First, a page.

Connecticut Small Estates General Summary Law

Wills and Estates – Small Estates – Connecticut

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Small Estates General Summary: Small Estate laws were enacted in order to enable heirs to obtain property of the deceased without probate, or with shortened probate proceedings, provided certain conditions are met. Small estates can be administered with less time and cost.; If the deceased had conveyed most property to a trust but there remains some property, small estate laws may also be available.; Small Estate procedures may generally be used regardless of whether there was a Will.; In general, the two forms of small estate procedures are recognized:
1.Small Estate Affidavit -Some States allow an affidavit to be executed by the spouse and/or heirs of the deceased and present the affidavit to the holder of property such as a bank to obtain property of the deceased. Other states require that the affidavit be filed with the Court.; The main requirement before you may use an affidavit is that the value of the personal and/or real property of the estate not exceed a certain value.
2. Summary Administration -Some states allow a Summary administration. Some States recognize both the Small Estate affidavit and Summary Administration, basing the requirement of which one to use on the value of the estate. Example: If the estate value is 10,000 or less an affidavit is allowed but if the value is between 10,000 to 20,000 a summary administration is allowed.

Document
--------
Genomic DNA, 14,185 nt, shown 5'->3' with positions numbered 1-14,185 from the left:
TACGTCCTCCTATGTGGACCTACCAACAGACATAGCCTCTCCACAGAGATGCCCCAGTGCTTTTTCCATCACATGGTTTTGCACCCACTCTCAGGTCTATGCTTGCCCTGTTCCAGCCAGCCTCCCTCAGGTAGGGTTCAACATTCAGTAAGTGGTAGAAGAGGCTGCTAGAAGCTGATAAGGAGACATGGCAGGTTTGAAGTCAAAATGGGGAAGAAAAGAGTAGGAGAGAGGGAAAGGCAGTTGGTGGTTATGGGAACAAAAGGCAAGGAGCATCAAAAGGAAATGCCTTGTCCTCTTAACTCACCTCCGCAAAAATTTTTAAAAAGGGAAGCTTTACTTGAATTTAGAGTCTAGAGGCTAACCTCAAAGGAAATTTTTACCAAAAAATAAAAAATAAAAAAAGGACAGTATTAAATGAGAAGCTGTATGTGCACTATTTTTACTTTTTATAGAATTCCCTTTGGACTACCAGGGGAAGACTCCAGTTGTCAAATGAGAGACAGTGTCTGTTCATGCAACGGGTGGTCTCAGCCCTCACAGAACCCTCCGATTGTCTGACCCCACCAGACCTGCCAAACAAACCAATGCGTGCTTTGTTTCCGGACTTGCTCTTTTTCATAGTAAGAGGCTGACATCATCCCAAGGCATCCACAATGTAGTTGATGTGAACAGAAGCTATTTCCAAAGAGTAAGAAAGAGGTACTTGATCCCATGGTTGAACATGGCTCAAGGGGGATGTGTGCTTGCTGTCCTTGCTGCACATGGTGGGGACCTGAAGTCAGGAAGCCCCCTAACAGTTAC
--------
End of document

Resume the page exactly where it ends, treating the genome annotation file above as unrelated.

Connecticut Summary:

Under Connecticut statute, where as estate is valued at no more than $40,000, an interested party may forgo the opening of a regular estate and instead file an affidavit of small estate with the court of probate. Please see statutes below for details.

Connecticut Requirements:
Connecticut requirements are set forth in the statutes below.

Sec. 45a-273.
Settlement of small estates without probate of will or letters of administration.

(a) If the aggregate value of a decedent’s solely owned tangible and intangible personal property, excluding property that passes outside of probate by operation of law, does not exceed forty thousand dollars and the decedent had no solely owned real property in this state at the time of his or her death: (1) The decedent’s surviving spouse; or (2) if there is no surviving spouse, any of the decedent’s next of kin; or (3) if there is no next of kin or if the surviving spouse and next of kin refuse, any person whom the court deems to have a sufficient interest in the decedent’s estate, including any person or entity to whom a claim, expense or tax is due, may, in lieu of filing a petition for admission of a will to probate or letters of administration, file an affidavit signed under penalty of false statement in the Probate Court in the district in which the decedent resided.